Despite our grief, my mother, sister and I are overwhelmed with joy to know that our
father/husband was able to save 3 lives. Below is an excerpt my social media posting describing
my initial reaction to my dad’s passing and also a description of who he was and what he meant
to his family, friends and neighbors. I hope that after reading this you don’t feel guilty for
receiving my father’s gifts, but that you all understand that you didn’t receive gifts from a
regular man, but an extraordinary man who was passionate for life, his family and all of his
extended family and in laws. If after reading all this, you find it in your heart and are ready to
meet us, we would welcome you like family forever. No judgment ever. We would simply like to
meet the men who were so fortunate to receive our father’s gifts.
For the last month, I randomly heard a voice in my head (now I know it was God) to ask my dad
for all his recipes before he passes. I would go every week to his house and forget to ask,
thinking I would have many more years to get them.
On a Sunday my family was called to the hospital where my dad has been for more than a week
trying to recover from a massive stroke. We were told to say our farewell to him. I lost my best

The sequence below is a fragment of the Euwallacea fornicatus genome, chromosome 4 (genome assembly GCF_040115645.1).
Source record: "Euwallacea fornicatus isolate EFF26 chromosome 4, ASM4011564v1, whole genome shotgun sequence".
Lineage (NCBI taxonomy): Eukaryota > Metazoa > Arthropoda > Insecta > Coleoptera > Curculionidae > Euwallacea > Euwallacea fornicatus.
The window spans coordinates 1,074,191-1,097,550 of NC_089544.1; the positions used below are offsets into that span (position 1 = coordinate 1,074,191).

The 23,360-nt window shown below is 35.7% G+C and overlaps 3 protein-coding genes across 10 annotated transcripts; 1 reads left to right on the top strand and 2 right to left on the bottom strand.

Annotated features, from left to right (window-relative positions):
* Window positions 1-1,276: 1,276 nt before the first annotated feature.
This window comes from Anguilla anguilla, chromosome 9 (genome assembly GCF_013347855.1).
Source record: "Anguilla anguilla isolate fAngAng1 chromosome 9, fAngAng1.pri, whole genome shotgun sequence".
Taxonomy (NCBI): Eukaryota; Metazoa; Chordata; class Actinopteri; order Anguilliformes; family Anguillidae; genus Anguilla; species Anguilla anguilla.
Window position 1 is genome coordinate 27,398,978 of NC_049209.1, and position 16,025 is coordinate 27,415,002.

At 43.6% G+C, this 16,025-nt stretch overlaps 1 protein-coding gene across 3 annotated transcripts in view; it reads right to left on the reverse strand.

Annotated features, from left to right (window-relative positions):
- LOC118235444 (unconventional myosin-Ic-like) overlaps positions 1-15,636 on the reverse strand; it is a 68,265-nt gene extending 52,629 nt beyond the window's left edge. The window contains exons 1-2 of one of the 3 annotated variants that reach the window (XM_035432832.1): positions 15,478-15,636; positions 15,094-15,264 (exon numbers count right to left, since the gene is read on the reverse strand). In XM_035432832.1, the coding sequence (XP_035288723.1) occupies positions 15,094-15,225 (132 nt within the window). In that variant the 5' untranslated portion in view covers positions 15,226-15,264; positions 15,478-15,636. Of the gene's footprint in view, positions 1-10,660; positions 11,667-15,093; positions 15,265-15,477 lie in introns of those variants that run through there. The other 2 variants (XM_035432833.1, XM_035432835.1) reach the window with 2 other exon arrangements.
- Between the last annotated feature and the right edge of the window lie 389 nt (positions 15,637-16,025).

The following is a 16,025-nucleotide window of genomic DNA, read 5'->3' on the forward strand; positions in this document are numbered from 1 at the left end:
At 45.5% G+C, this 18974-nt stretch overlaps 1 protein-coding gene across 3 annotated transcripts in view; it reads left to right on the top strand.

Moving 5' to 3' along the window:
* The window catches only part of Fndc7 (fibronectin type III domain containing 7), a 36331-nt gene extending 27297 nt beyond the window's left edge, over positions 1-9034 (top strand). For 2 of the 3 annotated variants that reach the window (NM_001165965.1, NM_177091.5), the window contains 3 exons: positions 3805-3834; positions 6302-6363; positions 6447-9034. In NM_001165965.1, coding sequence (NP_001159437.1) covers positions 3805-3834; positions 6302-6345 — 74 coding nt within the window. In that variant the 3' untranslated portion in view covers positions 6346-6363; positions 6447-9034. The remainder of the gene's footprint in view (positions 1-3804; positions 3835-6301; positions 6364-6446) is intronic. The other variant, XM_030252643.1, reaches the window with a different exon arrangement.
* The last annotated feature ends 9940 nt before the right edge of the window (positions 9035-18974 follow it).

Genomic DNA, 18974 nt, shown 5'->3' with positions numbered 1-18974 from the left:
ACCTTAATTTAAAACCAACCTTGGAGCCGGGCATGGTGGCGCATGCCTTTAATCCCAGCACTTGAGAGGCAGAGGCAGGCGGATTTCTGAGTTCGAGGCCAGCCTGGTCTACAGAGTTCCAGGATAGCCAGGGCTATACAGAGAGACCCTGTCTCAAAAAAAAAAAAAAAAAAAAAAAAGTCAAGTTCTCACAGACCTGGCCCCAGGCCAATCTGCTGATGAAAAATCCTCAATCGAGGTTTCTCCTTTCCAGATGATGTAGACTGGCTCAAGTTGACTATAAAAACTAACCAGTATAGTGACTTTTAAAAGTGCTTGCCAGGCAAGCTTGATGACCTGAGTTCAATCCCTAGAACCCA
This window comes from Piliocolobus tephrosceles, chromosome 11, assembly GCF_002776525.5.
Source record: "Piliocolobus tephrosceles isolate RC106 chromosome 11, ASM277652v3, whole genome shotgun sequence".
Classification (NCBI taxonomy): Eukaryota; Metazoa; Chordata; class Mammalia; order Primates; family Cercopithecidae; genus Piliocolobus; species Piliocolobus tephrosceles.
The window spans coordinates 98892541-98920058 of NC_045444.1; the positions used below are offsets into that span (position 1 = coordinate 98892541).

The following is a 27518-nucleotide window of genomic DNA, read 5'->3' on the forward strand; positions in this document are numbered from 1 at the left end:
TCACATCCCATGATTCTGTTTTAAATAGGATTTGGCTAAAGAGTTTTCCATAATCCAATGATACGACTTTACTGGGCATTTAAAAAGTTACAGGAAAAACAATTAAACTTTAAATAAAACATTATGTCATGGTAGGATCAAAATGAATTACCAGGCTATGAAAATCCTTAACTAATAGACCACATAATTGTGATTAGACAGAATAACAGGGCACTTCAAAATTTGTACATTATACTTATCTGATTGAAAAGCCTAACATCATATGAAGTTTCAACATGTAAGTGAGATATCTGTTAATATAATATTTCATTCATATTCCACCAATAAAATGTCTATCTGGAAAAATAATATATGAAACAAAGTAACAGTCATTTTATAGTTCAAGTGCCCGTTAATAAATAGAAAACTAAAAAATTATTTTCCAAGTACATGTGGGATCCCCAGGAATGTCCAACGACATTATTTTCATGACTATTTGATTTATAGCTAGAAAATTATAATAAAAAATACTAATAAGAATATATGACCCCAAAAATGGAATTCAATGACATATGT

friend, the best dad any child could’ve asked for. This pain my family is enduring at this moment
is incomprehensible unless you had a great father like mine. My father wasn’t a church going
man, but he believed in God and spent every moment he could helping anyone that he could.
He was a humanitarian. Ever since I was a small child, I remember helping my dad stuff boxes of
clothes and food for my cousins back in DR every year. He would watch the news and see a
family being showcased that was in dire assistance in DR, my father answered that call and
would send them clothes and food. Back in his town of El Cercado, San Juan De la Maguana, he
was a small-town hero always calling ppl over whom in some cases he didn’t know and would
give away school supplies, sneakers food and clothing. Here in NY, almost every time he
stepped out to go to the supermarket or grocery store, he would knock on his neighbor’s doors
and ask if they needed anything. He would share with them the meals he or my mom would
He grew up without his father who was an alcoholic and decided as a young boy to never follow
in his footsteps. He was raised by a loving mother and grandmother (I had the pleasure of
meeting my then 105 or 106 yrs old great grandmother. Everyone called her Nonona. She
looked like a Native Indian). I’m sure he learned his principles and morals from them. My father
was still married to my mom, only had two children. I have great childhood memories of having
boxes of toys and having a normal childhood without having any trauma inflicted on me by dad.
I have not responded to my family and friends yet because it’s too triggering and upsetting that
it was a good man that passed. I know it’s wrong to think this way, but I can’t help what I feel. I
miss my dad sooooo much. There hasn’t been a day that has gone by that since landing in the